High-yield checking accounts that offer more than 2% APY are becoming more common.
But many come with balance or deposit minimums, or require a customer use the bank’s bill-pay service or have paychecks deposited directly in order to get the APY.
High-yield checking accounts can be a great way to earn more interest on your spending money.
Just be sure to read the fine print and research carefully to ensure the account you want fits your lifestyle.
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Life is hard without a checking account. Without it, where would you deposit your paychecks? How would you pay your rent, your bills, your credit-card balances? Your checking account is the nexus of your entire financial life. The convenience makes them easy sells, so banks don’t feel the need to load them with any extra perks.
Till now. Interest rates for checking accounts have been abysmal for decades, but recently many banks are starting to offer high-yield checking account products — banking options that can net a substantial return to those who use them.
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What is a high-yield checking account?
A high-yield checking account is exactly what it sounds like: It’s a checking account that has an annual percentage yield (APY) that’s much higher than those offered by standard checking accounts, which usually offer no interest at all. That means the APY is at least 2%, but the best of the best offer 3% to 4%. Sometimes more.
(Note that a high-yield savings account is a different product. A high-yield savings account can pay 2% or more in interest, but is intended to be used to save money so it doesn’t come with a debit card, you can’t take the money out at ATMs, and you’re allowed only a minimum number of withdrawals each month.)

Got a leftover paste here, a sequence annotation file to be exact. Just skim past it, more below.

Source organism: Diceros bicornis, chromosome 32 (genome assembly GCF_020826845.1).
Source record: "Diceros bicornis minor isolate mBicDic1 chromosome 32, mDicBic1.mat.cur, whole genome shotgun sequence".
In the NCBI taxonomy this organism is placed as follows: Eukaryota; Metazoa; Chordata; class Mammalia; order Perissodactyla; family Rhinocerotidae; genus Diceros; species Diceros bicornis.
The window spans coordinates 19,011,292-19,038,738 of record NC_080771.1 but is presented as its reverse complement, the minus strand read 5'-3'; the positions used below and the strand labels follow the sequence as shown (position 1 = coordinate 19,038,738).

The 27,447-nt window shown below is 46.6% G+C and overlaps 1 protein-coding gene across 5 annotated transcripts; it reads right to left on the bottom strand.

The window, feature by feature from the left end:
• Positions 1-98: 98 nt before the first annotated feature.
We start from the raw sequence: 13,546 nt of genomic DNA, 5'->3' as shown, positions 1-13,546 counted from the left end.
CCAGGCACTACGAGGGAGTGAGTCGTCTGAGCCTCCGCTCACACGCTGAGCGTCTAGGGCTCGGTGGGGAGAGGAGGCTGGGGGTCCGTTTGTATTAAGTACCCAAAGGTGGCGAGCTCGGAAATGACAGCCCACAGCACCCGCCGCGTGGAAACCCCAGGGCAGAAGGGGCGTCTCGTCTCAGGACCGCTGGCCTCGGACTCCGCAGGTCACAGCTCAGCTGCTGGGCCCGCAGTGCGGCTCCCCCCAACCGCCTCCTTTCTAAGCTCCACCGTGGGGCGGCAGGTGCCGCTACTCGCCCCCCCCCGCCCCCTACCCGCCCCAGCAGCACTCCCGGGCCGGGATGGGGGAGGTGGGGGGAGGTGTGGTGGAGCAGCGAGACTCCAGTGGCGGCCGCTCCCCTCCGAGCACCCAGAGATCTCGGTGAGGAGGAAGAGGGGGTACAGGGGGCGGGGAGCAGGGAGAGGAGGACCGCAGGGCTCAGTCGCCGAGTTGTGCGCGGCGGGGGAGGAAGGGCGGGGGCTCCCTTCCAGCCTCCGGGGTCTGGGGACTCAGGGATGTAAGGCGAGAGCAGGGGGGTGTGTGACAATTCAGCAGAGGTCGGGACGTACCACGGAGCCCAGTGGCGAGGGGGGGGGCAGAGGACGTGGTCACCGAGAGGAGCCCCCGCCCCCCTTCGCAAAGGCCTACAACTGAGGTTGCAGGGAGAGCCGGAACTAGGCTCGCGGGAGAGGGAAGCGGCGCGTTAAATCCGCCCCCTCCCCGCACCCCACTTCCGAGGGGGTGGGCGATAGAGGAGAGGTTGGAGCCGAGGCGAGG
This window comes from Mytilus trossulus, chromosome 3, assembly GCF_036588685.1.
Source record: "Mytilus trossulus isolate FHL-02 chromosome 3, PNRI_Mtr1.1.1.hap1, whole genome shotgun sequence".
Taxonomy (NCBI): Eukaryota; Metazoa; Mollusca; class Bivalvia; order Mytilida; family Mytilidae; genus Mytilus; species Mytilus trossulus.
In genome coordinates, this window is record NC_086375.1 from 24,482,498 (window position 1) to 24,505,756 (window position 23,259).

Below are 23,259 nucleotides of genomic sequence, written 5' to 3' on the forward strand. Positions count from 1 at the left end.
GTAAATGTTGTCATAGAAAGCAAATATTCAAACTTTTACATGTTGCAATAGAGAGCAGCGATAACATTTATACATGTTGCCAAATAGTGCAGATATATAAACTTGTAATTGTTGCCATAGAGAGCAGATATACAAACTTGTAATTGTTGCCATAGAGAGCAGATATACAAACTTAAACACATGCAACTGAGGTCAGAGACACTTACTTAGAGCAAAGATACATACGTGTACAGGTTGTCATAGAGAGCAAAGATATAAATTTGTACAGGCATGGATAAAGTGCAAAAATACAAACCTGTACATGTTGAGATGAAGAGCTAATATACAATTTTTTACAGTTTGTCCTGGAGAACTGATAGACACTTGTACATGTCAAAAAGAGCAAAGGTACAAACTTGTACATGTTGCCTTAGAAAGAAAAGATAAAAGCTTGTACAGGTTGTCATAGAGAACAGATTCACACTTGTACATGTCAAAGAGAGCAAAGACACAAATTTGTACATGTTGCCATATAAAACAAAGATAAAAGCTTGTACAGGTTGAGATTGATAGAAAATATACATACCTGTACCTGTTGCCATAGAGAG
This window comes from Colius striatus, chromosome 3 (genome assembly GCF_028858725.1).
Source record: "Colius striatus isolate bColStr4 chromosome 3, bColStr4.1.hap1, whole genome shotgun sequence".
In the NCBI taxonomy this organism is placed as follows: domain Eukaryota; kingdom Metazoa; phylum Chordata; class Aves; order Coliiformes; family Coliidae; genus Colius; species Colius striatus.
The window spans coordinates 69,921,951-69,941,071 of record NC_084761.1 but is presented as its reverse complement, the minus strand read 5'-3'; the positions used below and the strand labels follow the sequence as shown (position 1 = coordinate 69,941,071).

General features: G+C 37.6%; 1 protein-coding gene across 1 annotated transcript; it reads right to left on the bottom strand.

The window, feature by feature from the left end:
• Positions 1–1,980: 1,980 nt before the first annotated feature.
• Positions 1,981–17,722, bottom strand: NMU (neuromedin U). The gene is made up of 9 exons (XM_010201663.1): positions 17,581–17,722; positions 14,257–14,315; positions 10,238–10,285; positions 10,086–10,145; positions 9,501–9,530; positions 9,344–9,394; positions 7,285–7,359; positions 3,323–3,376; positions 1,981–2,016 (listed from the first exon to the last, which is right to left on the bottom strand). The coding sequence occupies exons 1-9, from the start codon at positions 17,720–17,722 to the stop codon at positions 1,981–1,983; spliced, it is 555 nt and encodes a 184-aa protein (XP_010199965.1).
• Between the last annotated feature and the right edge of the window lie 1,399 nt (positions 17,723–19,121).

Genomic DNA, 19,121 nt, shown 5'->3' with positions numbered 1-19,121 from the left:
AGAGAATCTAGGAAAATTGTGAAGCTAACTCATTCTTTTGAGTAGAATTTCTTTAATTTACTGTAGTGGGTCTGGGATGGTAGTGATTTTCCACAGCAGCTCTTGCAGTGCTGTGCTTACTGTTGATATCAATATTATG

Being a special financial product, high-yield checking accounts can come with a lot of strings.
Some high-yield checking accounts may have requirements to qualify for the APY
Just because your high-yield checking account will provide somewhat of a return on your investment doesn’t mean you can treat it like a savings account.
The bank may require you to engage in some specific qualifying activities with your account, such as making a minimum number of debit-card or check transactions per month, having at least one recurring direct deposit, or making a minimum number of ATM withdrawals monthly. If you’re treating your high-yield checking account like a checking account, none of this should be a problem.
It’s standard to see deposit minimums when opening savings accounts, but with high-yield checking accounts, because of the greater operating costs for the institutions offering them, balance and deposit minimums are just as common. Not keeping the minimum balance in your high APY checking account could incur fees or lead to the loss of the high APY. Be sure to read the fine print from your bank before you open your account to …read more
Source:: Business Insider